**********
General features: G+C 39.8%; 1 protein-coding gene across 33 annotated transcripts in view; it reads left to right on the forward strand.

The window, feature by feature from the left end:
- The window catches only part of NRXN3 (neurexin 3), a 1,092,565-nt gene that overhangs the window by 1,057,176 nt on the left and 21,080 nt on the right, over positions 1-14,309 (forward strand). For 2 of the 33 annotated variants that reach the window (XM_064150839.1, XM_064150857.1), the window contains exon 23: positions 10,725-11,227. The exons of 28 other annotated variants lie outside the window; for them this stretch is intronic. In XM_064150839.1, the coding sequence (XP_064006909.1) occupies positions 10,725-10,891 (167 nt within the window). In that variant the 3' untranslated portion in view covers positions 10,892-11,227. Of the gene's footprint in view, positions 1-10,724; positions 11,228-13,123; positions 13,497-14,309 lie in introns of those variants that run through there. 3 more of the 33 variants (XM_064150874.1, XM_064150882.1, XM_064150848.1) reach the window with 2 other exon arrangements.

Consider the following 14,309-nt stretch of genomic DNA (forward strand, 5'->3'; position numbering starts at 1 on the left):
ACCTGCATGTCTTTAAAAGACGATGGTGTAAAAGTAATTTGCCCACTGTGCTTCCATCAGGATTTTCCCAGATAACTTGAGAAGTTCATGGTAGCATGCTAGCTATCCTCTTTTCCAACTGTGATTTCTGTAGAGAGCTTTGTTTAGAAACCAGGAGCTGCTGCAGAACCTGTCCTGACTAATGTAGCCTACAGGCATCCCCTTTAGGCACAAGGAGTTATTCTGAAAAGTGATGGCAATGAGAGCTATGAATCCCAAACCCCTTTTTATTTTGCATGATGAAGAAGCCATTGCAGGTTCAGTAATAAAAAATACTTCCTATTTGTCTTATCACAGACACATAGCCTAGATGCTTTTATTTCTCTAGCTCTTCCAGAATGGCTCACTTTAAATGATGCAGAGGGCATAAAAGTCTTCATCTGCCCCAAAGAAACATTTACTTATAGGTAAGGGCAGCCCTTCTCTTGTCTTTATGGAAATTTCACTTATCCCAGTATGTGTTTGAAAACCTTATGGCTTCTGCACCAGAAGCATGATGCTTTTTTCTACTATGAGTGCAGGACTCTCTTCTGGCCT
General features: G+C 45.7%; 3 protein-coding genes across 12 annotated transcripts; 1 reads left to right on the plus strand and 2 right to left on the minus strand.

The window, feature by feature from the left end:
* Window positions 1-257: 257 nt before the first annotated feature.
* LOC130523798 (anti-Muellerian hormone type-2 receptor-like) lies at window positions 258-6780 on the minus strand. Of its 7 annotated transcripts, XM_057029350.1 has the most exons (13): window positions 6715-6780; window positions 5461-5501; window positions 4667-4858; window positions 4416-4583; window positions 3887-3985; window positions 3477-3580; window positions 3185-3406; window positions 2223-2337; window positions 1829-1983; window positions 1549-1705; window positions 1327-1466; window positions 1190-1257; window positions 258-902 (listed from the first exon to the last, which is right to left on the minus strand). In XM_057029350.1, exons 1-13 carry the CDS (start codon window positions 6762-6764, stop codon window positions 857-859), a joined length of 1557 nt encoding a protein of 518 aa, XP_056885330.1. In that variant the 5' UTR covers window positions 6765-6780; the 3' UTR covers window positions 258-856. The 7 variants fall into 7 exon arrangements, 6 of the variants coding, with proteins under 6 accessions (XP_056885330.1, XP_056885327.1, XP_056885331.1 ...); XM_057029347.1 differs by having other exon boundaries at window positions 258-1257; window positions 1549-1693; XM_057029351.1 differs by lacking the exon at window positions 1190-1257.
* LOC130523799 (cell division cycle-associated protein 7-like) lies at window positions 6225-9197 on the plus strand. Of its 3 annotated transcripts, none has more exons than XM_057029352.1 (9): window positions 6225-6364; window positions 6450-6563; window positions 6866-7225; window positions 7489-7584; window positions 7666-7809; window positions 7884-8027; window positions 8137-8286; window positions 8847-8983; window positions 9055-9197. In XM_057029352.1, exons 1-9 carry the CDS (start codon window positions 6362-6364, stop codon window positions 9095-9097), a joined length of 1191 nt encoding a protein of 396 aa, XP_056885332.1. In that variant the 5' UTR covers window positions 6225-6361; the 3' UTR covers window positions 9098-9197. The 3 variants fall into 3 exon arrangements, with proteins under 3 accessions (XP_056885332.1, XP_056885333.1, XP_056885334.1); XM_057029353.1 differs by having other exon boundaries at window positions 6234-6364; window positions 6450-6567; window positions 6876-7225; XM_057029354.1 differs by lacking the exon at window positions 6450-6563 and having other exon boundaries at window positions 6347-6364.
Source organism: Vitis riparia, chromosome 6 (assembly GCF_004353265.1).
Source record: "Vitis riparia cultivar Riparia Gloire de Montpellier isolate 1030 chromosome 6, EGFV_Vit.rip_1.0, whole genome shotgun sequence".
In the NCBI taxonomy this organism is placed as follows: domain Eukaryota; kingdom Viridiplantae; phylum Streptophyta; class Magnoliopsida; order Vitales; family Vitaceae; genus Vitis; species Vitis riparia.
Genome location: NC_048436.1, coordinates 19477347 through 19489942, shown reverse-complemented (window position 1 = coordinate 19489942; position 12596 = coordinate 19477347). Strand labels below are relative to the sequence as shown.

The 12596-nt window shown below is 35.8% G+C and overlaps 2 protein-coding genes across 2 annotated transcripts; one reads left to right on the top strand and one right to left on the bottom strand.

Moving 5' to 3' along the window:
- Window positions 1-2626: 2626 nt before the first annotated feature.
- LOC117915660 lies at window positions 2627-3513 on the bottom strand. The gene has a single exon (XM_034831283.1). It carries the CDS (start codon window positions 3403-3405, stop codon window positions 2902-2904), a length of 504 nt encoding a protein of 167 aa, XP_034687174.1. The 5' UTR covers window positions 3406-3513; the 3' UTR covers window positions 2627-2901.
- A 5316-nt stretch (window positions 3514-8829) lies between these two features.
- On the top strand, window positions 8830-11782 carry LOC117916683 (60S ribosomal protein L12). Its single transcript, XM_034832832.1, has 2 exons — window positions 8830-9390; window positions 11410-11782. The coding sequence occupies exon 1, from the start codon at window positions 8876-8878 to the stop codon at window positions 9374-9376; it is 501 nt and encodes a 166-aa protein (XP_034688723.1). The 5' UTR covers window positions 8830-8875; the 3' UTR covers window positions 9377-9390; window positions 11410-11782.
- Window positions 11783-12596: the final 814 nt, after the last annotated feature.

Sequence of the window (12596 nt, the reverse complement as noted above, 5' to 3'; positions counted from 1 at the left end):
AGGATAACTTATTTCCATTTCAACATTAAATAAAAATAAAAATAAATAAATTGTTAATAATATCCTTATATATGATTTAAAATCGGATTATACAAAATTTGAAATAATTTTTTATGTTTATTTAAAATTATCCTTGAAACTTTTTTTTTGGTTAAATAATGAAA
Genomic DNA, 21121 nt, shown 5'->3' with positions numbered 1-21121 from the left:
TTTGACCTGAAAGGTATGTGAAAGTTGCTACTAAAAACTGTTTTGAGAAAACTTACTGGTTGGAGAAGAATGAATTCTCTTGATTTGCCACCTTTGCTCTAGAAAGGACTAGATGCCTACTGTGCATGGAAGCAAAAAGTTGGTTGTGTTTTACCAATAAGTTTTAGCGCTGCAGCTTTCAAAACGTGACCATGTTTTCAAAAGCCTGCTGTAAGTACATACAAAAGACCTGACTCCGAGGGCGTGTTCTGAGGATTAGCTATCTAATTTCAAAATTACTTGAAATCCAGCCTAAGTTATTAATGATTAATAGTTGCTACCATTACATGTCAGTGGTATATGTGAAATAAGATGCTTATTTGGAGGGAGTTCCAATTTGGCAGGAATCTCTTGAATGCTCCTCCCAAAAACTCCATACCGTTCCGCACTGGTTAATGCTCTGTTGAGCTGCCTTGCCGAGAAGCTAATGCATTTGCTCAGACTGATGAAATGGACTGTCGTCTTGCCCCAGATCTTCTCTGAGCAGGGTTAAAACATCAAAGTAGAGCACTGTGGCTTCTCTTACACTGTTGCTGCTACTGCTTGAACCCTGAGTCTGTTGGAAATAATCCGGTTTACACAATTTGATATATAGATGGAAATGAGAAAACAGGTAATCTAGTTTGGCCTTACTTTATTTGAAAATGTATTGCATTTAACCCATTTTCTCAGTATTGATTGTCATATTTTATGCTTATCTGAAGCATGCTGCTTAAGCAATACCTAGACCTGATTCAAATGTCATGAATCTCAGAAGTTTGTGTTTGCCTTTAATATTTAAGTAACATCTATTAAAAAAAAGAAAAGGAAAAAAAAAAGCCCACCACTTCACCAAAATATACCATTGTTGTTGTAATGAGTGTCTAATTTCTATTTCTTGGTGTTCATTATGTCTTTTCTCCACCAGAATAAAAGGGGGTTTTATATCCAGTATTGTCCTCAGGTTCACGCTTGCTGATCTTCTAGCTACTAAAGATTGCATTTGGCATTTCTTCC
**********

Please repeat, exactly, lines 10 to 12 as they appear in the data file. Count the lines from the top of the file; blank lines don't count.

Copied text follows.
* LOC130523799 (cell division cycle-associated protein 7-like) lies at window positions 6225-9197 on the plus strand. Of its 3 annotated transcripts, none has more exons than XM_057029352.1 (9): window positions 6225-6364; window positions 6450-6563; window positions 6866-7225; window positions 7489-7584; window positions 7666-7809; window positions 7884-8027; window positions 8137-8286; window positions 8847-8983; window positions 9055-9197. In XM_057029352.1, exons 1-9 carry the CDS (start codon window positions 6362-6364, stop codon window positions 9095-9097), a joined length of 1191 nt encoding a protein of 396 aa, XP_056885332.1. In that variant the 5' UTR covers window positions 6225-6361; the 3' UTR covers window positions 9098-9197. The 3 variants fall into 3 exon arrangements, with proteins under 3 accessions (XP_056885332.1, XP_056885333.1, XP_056885334.1); XM_057029353.1 differs by having other exon boundaries at window positions 6234-6364; window positions 6450-6567; window positions 6876-7225; XM_057029354.1 differs by lacking the exon at window positions 6450-6563 and having other exon boundaries at window positions 6347-6364.
Source organism: Vitis riparia, chromosome 6 (assembly GCF_004353265.1).
Source record: "Vitis riparia cultivar Riparia Gloire de Montpellier isolate 1030 chromosome 6, EGFV_Vit.rip_1.0, whole genome shotgun sequence".